It has probably been sixty years since this event. It was just one day but it stands out as a very special memory that I cherish for many reasons.
Glass Wax is a window glass cleaner that came in a metal can. During the holiday season in the 1950s, a sample stencil wasaffixed to the front and back of the can with directions for use. (Then you bought a book of more stencils.) It was a pink liquid that when it dried, turned white. It was economical and cleaned windows well even if it was messy.
I lived in a neighborhood that was called "The Plat" because all of the houses were built within a few years in the post World War II boom. Many people wanted to move away from the city, out into the suburbs and because they owned a car, they could drive to work. Before this many people used public buses and trolley cars or walked to work. Driving to work was a new idea then and many returning servicemen (like my father) could buy an affordable house maybe 15 or 20 minutes from their place of employment.
Some of the houses in my neighborhood were occupied by older people who had been living with parents until the parents died, and then they inherited the family home in the city, which they sold and moved to this growing area of shopping plazas and small industries. It was a multi-ethnic neighborhood. The city directories for my home state confirm that my memory is correct.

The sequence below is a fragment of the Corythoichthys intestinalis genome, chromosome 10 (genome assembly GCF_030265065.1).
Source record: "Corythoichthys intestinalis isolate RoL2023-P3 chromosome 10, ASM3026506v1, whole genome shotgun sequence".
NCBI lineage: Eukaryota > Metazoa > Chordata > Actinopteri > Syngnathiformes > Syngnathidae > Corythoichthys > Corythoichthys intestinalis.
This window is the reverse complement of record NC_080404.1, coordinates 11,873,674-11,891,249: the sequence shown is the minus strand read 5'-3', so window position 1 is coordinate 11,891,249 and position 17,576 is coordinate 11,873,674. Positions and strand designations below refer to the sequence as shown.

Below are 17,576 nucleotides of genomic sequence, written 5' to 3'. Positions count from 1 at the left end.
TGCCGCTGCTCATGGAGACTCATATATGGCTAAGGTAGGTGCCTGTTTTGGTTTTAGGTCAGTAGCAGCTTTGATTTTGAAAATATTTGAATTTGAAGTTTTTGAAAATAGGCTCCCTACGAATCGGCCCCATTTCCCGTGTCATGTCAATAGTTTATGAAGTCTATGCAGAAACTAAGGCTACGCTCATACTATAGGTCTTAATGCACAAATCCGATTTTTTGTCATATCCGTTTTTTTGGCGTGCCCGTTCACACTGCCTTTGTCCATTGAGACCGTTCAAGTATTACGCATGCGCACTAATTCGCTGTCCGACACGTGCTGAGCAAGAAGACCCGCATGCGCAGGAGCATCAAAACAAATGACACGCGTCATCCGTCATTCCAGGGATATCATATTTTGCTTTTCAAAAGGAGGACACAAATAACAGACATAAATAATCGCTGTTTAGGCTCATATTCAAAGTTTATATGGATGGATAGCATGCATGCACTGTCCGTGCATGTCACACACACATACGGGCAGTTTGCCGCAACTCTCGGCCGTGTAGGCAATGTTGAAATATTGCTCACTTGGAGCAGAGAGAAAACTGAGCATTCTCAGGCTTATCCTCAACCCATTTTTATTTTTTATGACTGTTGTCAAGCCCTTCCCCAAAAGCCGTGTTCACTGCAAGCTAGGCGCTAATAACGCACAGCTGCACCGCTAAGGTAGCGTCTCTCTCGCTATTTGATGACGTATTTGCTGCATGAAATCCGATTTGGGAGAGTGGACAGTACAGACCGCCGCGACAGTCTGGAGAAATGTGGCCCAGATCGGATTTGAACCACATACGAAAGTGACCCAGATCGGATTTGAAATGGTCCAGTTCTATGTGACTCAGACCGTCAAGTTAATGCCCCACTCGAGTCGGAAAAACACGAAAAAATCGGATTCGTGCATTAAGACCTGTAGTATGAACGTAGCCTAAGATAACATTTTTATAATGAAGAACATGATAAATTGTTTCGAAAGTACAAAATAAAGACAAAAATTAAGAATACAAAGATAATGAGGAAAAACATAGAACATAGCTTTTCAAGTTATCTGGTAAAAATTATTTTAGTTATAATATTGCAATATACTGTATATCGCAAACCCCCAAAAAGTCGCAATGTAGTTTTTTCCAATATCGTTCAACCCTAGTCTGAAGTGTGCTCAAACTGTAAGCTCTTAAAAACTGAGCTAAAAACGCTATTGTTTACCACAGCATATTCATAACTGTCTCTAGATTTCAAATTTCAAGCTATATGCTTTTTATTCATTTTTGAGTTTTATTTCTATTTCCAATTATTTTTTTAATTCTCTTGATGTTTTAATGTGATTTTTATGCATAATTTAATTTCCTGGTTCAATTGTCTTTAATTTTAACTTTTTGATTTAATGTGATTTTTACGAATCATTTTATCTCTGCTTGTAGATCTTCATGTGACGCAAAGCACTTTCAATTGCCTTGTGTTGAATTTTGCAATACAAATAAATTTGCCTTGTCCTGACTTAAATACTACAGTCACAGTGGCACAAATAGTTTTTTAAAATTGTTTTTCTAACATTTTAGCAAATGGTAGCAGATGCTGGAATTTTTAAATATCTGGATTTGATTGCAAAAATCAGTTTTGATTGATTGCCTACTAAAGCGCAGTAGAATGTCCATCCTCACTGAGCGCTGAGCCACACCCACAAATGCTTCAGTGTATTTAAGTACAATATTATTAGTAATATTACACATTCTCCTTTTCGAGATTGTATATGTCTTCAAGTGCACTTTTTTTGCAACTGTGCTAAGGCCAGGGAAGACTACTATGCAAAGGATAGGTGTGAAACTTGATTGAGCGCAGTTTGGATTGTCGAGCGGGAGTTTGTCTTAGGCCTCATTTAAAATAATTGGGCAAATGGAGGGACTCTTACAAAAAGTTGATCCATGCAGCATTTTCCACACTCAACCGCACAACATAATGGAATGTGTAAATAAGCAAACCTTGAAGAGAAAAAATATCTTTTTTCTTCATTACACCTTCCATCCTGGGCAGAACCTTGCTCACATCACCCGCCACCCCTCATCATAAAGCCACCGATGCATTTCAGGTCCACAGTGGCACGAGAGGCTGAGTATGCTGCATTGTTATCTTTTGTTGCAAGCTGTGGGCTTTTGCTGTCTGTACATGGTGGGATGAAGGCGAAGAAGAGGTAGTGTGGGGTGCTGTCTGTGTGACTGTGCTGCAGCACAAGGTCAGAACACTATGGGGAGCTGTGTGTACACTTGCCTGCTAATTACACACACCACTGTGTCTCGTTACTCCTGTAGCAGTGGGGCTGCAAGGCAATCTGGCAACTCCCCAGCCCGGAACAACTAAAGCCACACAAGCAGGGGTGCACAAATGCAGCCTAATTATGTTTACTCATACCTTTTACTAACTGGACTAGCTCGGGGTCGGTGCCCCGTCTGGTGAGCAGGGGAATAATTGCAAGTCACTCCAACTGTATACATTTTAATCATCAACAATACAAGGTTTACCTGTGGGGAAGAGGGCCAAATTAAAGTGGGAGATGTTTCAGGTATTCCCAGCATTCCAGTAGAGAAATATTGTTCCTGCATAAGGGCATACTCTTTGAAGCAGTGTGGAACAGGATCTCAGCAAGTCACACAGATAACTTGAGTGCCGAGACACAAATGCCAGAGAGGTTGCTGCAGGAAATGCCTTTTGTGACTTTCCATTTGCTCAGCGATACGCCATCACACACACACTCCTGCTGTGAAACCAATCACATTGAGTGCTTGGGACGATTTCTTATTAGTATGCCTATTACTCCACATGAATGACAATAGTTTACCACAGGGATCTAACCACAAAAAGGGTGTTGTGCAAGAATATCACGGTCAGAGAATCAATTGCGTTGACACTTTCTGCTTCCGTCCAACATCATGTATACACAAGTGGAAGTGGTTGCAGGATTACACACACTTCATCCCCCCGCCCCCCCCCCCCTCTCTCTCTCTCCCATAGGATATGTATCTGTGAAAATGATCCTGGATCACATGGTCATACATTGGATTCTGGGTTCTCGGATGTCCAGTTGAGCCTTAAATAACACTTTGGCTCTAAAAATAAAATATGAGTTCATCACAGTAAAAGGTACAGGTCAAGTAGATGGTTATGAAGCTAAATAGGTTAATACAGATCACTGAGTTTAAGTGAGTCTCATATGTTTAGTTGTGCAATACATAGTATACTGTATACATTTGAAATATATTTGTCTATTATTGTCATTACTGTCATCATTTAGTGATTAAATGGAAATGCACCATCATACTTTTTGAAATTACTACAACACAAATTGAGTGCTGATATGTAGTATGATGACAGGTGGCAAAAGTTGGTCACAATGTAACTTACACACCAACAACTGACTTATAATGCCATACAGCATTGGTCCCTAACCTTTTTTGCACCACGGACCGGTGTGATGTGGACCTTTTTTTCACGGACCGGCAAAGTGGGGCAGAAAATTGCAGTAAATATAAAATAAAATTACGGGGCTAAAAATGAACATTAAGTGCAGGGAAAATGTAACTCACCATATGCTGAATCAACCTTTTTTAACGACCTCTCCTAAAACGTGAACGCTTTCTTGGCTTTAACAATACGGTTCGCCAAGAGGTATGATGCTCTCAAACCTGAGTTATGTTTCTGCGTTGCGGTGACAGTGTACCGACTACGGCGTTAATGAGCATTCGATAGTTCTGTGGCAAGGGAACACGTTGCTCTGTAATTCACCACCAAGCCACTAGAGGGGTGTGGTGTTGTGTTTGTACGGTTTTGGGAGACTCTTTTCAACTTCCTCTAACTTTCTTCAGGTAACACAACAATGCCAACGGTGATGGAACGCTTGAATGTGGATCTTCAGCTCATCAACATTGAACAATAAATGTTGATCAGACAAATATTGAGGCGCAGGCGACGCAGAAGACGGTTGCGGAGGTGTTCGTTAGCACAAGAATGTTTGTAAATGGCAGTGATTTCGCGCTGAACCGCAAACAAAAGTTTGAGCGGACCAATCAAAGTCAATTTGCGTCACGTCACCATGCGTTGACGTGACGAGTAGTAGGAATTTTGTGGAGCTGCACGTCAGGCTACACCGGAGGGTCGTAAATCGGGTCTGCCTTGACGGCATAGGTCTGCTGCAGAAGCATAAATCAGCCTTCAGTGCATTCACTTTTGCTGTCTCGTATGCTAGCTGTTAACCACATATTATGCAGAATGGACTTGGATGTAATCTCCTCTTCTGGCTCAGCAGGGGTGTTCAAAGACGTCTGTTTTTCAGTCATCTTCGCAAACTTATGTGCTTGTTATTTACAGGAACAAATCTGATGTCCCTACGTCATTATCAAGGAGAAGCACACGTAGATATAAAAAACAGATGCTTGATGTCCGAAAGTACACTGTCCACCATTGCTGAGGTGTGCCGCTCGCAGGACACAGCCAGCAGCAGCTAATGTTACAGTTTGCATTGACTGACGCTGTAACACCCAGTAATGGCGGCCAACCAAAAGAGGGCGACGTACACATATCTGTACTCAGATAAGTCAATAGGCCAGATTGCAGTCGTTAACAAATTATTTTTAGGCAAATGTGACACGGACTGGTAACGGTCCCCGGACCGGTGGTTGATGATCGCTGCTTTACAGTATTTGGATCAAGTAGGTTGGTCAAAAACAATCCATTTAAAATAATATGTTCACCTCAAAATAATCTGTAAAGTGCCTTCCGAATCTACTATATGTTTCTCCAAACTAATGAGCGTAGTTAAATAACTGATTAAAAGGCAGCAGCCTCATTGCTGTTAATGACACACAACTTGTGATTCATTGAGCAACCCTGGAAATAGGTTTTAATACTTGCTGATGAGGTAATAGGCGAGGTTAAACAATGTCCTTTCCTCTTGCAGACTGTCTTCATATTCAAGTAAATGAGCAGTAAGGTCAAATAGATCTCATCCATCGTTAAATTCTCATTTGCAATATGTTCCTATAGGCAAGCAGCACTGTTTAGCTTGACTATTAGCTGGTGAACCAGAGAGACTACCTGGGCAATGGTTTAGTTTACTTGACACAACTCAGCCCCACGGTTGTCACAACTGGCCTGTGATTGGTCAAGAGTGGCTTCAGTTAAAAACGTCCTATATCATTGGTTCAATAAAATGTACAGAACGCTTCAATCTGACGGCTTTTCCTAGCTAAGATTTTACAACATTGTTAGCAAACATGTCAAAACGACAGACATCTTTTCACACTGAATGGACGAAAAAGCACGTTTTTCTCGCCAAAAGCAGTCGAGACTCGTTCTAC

I had a girl friend, about my own age, an only child like me, living on an adjacent street. Our fathers took the cars to work and the mothers stayed home and were housewives. Both families had a telephone, which was not all that common, because it was a new area. Our mothers called each other to set up a time for us to play at one of the houses.
My mother walked with me to the intersection of the two streets and waited for Linda's mother to come out of her house and walk to the bottom of the driveway where my mother could see her.
Mom would watch me walk all the way down the street until I reached the safety of Linda's driveway. She'd wave and turn and walk back to our house. This process was reversed or our fathers would take us home when they returned from work while the women made supper.
One day, in December, Linda's mom told us that we could use the Glass Wax stencils. Linda's dad was a printer and they was always a lot of scrap paper in her house for us to color on or cut up. I assumed that's what we were going to do. But, no, Linda's mother was going to let us put the stencil on a window pane and dab on the glass wax as it showed on TV.
I was so surprised because Linda's living room had a WHITE rug! I couldn't believe it! Adults can be so mystifying!
But, there it was, the rug was turned back, the furniture moved and the curtains held back from the windowpanes. It was surreal.
I looked at my friend to see if I was dreaming. Linda was known to be able to talk her parents into anything she wanted to do. So, into the formal living room we went with Linda's dad's big chef aprons tied around us. I was actually terrified. What if we spilled the Glass Wax on the floor?